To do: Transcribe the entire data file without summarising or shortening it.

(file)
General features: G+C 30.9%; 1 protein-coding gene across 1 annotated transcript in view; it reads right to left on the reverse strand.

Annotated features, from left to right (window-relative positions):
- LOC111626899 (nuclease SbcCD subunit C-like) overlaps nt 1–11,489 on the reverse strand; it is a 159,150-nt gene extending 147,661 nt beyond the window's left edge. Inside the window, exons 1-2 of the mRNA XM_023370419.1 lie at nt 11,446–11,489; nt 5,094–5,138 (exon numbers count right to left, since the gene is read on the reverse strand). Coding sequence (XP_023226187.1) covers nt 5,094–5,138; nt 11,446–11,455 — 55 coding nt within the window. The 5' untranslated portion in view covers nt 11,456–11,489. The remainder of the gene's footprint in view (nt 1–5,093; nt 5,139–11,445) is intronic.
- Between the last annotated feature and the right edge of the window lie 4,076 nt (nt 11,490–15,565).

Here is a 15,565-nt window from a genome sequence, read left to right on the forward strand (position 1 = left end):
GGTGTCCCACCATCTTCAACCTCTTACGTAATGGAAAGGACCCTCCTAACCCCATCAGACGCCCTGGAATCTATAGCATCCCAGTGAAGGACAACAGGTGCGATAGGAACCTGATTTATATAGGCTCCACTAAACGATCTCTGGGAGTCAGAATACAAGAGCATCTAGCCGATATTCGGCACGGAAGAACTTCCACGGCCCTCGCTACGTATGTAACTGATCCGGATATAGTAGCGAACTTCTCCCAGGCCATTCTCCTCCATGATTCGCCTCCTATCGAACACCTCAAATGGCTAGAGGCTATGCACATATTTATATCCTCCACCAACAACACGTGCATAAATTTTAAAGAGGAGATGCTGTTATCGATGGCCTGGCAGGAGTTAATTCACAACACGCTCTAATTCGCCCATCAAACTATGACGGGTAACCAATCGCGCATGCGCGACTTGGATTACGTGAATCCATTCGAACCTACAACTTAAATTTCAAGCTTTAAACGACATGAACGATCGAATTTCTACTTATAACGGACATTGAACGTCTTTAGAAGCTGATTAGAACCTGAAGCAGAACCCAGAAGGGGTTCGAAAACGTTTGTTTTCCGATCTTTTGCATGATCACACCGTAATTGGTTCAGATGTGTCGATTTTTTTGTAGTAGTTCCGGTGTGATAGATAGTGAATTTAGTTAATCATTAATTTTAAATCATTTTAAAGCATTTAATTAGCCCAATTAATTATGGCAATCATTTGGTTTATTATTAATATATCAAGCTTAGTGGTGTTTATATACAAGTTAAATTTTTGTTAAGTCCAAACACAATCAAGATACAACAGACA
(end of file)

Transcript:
General features: G+C 30.9%; 1 protein-coding gene across 1 annotated transcript in view; it reads right to left on the reverse strand.

Annotated features, from left to right (window-relative positions):
- LOC111626899 (nuclease SbcCD subunit C-like) overlaps nt 1–11,489 on the reverse strand; it is a 159,150-nt gene extending 147,661 nt beyond the window's left edge. Inside the window, exons 1-2 of the mRNA XM_023370419.1 lie at nt 11,446–11,489; nt 5,094–5,138 (exon numbers count right to left, since the gene is read on the reverse strand). Coding sequence (XP_023226187.1) covers nt 5,094–5,138; nt 11,446–11,455 — 55 coding nt within the window. The 5' untranslated portion in view covers nt 11,456–11,489. The remainder of the gene's footprint in view (nt 1–5,093; nt 5,139–11,445) is intronic.
- Between the last annotated feature and the right edge of the window lie 4,076 nt (nt 11,490–15,565).

Here is a 15,565-nt window from a genome sequence, read left to right on the forward strand (position 1 = left end):
GGTGTCCCACCATCTTCAACCTCTTACGTAATGGAAAGGACCCTCCTAACCCCATCAGACGCCCTGGAATCTATAGCATCCCAGTGAAGGACAACAGGTGCGATAGGAACCTGATTTATATAGGCTCCACTAAACGATCTCTGGGAGTCAGAATACAAGAGCATCTAGCCGATATTCGGCACGGAAGAACTTCCACGGCCCTCGCTACGTATGTAACTGATCCGGATATAGTAGCGAACTTCTCCCAGGCCATTCTCCTCCATGATTCGCCTCCTATCGAACACCTCAAATGGCTAGAGGCTATGCACATATTTATATCCTCCACCAACAACACGTGCATAAATTTTAAAGAGGAGATGCTGTTATCGATGGCCTGGCAGGAGTTAATTCACAACACGCTCTAATTCGCCCATCAAACTATGACGGGTAACCAATCGCGCATGCGCGACTTGGATTACGTGAATCCATTCGAACCTACAACTTAAATTTCAAGCTTTAAACGACATGAACGATCGAATTTCTACTTATAACGGACATTGAACGTCTTTAGAAGCTGATTAGAACCTGAAGCAGAACCCAGAAGGGGTTCGAAAACGTTTGTTTTCCGATCTTTTGCATGATCACACCGTAATTGGTTCAGATGTGTCGATTTTTTTGTAGTAGTTCCGGTGTGATAGATAGTGAATTTAGTTAATCATTAATTTTAAATCATTTTAAAGCATTTAATTAGCCCAATTAATTATGGCAATCATTTGGTTTATTATTAATATATCAAGCTTAGTGGTGTTTATATACAAGTTAAATTTTTGTTAAGTCCAAACACAATCAAGATACAACAGACA